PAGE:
Many will feel that this is their biggest hurdle, for many DMs are over-aware of their own failings where it comes to engaging their players, gaining their focus, delivering descriptions and ideas that are compelling, creating a positive impression and worst of all, learning to "think on our feet." Obviously, no one should expect miracles after an hour or so of evaluation. However, having a voice that can deconstruct what we're doing, encourage our ability to speak more passionately and with greater energy, while enabling us to "hear" how we sound from another person's perspective can put us on the right path in finding out what we need to do in the future. It isn't that we can solve problems overnight, but we can gain insight into how to solve those problems. We are each one of us different - but an ear other than our own, unafraid to give us real perspective and offer real direction, that is something everyone can gain from.
Class 2: Communication:
The way that DMs and Players interact is so often presented in the worst possible light in our hobby, with one side claiming that DMs are absolute rulers and the other that DMs take the game way too seriously. It's very important that we understand that it is not the DM's role to impose our will upon the players or to use our title as DM to win an argument. At the same time, Players must be guided to understand that we have limitations, that we are operating within those limitations and that the underlying principles of a successful role-playing game demands that we are all on the same page. This class wants to help DMs better connect with their players, producing a symbiosis in the game that enables both DM and Players together to move towards a common goal: DM as facilitator and Players as participants. A substantial part of this class would revolve around the student "running their world," supported by propositions on how we, together, feel that we could improve the message that has been given.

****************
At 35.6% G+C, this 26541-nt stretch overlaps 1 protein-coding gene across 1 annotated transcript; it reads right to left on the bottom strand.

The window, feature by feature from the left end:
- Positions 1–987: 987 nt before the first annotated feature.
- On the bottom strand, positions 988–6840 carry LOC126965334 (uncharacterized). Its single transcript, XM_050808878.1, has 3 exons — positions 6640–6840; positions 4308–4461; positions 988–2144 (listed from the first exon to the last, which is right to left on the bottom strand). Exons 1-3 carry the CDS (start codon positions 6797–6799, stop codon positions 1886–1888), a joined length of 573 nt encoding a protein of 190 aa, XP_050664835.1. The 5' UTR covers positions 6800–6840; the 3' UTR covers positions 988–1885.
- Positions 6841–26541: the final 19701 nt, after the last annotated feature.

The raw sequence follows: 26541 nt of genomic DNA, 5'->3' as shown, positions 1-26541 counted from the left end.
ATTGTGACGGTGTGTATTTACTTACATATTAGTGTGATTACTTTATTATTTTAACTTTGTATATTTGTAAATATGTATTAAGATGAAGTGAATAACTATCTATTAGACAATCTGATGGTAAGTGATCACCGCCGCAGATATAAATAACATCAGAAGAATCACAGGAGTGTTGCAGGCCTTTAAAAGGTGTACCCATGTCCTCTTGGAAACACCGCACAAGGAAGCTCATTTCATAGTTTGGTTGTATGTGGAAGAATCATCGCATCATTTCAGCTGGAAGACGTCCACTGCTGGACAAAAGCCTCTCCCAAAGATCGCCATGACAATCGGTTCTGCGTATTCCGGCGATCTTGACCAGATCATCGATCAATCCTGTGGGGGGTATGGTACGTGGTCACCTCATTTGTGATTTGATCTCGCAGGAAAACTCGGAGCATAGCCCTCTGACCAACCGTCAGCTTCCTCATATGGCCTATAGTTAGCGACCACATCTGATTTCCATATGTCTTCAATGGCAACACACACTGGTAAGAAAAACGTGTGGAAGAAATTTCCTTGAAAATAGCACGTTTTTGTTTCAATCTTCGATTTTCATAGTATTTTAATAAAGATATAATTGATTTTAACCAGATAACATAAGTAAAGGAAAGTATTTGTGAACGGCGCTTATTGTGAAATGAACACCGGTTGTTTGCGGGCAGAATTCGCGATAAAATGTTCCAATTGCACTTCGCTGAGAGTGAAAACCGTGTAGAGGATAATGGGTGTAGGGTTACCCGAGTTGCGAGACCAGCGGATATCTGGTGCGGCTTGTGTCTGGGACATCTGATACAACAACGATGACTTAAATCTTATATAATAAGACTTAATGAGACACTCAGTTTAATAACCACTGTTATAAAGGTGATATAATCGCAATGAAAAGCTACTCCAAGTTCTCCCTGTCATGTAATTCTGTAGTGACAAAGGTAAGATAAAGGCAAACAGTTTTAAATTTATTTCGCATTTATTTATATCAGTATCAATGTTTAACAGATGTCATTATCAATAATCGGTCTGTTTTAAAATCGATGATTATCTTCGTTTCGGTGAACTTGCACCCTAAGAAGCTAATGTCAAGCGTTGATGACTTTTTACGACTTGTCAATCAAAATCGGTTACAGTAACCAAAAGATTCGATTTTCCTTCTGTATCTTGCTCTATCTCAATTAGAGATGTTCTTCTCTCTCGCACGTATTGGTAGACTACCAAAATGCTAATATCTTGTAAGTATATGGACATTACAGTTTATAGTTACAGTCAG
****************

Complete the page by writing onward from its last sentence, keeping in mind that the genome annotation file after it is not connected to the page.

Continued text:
Class 3: Adventure Building:
Here we are speaking of creating the adventure that the players will run on, not the world that Players will run in. First and foremost, I will focus on the DM's role in these adventures: how the DM 'fits' into what's happening, what elements we will want to include - and most important, how we should not be bullied by the expectations of the Players and ourselves to make bigger, better, greater, more imaginative games. All too often, we bite off more than we can choose, trying to 'impress' in order not to fail, only to build adventures that fail catastrophically. Here I can offer considerable insight on what Players really want from a campaign, what they can expect and how we can train ourselves to start easy and build confidence and ability before asking ourselves to build the moon.
Let me say as a placeholder that the exact means of how payment is delivered will be left for the next post that I right. For this post, it is best that we limit any consideration to content alone.
Comments, please. I strongly recommend that readers ask me to better explain any element in the above three classes that seems doubtful - not only for me, but for everyone else who might be reading who may not think to ask such a question. I have no doubts whatsoever about my ability to deliver on these three tutorials - the more I talk about them, the stronger I will be on how to communicate the prospects that others will gain from each tutorial.
I think this is going to be a lot of fun, that it will be powerfully enlightening and that it could be the start that brings an end to many a new DM's frustrations.